The Nittany Lions’ longest passing play has only gone for 45 yards.
But Allen Robinson is a big time receiver and with three games left in the season, he is only six catches away from tying the school record for receptions in a single season.
Along with Robinson, Brandon Moseby-Felder had a breakout game against Purdue University with six catches for 129 yards and a touchdown.
Both Bell and Enunwa are threats downfield, but there just can’t be enough said about Penn State’s emerging receivers.
With all the eyes on Robinson, Moseby-Felder can continue to breakout.
Edge: Penn State
We all know about Bill O’Brien’s offense and his use of tight ends.
Jesse James, Matt Lehman and Kyle Carter lead a core of young tight ends that have grown very well in the offense.
Carter is the team’s second leading receiver with 441 yards and two touchdowns. Both Lehman and James aren’t far behind with 196 yards and 123 yards, respectively.
Kyler Reed and Ben Cotton are the two main tight ends in Bo Pelini’s offense.
Obviously the Cornhusker offense doesn’t use tight ends as much as Penn State does, so understandably their production isn’t quite as high.
Reed has 17 receptions for 241 yards and two touchdowns, and Cotton has 11 catches for 104 yards and two touchdowns.
To put it into perspective, Carter alone has more receiving yards than both Reed and Cotton combined.
That being said, Carter missed last weekend’s game and is still listed as “day-to-day,” nursing a foot injury.
Both Lehman and James have proven they can step up though, and O’Brien won’t hesitate to use them.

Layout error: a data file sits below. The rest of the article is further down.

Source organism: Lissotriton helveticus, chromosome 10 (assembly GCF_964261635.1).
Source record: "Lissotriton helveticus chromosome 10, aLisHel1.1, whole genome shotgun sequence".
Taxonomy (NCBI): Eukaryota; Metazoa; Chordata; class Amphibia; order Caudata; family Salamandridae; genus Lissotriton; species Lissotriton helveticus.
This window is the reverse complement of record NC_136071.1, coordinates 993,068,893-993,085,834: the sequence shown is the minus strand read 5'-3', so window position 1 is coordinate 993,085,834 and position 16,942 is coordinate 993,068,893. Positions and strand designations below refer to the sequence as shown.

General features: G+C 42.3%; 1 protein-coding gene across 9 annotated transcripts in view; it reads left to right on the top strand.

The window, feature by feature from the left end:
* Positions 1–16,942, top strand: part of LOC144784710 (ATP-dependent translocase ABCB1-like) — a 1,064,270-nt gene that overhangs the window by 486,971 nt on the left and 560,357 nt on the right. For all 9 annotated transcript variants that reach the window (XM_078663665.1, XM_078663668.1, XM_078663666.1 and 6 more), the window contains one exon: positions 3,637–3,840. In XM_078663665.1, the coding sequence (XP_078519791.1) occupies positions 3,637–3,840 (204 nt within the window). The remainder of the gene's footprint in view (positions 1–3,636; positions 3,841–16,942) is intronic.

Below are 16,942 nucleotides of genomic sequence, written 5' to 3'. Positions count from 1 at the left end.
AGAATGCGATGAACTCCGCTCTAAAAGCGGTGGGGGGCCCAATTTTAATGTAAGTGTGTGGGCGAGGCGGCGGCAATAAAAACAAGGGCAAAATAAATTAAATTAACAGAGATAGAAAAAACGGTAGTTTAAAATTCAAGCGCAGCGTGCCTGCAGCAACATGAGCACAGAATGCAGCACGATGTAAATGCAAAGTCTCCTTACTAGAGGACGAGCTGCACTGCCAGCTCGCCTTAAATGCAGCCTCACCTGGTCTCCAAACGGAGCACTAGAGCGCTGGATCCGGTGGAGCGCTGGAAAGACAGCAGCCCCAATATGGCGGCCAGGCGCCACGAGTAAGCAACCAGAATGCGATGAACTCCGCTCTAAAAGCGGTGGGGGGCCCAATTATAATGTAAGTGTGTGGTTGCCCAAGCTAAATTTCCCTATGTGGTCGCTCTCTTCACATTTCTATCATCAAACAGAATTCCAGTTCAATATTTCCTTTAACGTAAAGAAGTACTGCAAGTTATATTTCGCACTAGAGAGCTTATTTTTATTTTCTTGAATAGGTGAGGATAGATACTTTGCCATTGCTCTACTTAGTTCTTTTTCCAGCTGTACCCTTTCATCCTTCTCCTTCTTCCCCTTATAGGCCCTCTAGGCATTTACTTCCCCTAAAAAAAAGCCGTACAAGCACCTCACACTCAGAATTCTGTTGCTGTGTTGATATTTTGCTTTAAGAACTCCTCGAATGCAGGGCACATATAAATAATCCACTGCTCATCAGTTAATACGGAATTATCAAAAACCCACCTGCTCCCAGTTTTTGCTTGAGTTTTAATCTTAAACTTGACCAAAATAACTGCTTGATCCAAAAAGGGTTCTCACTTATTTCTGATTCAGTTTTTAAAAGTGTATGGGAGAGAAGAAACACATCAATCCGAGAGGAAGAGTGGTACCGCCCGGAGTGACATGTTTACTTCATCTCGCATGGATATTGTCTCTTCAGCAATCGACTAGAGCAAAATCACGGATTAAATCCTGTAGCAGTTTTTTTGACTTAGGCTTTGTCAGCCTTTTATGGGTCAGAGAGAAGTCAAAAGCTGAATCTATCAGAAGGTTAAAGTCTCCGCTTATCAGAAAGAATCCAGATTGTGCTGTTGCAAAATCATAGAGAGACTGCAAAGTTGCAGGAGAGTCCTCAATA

Edge: Penn State
It’s no secret that Nebraska has an explosive offense capable of making big plays and putting up lopsided numbers (see their game against Idaho State).
The Cornhusker offensive line has done a strong job allowing their specialists to make plays. They have rushed for over 2,400 yards and allowed 18 sacks (not bad for a scrambling quarterback).
Nebraska has an experienced group across the front line with three juniors and two seniors, and they have size with each tackler 6’6” or taller.
Penn State’s offensive line rebounded last weekend after a shaky performance against Ohio State University.
I have alleged that the Nittany Lion offensive line is mediocre, and I still hold to that belief.
With Matt Stankiewitch being the only returning starter, the Lions have struggled to really open up the running game.
But Matthew McGloin has only been sacked 13 times, and Penn State has done a good job blocking for their quarterback.
It’s hard to argue though against an offensive line that has blocked for 2,426 yards on the ground and allowed their quarterback to throw for 1,941.
Penn State’s defensive line has been anchored all year by Jordan Hill, and emerging freshman Deion Barnes continues to get better every game.
Hill is fourth on the team in tackles with 45, and he has recorded 2.5 sacks. The rest of the defensive line including Barnes, Sean Stanley and DaQuan Jones has totaled 58 tackles and 6.5 sacks.
Although Hill was injured in the Purdue University game, he is listed as “day-to-day,” and says he is optimistic about returning this season.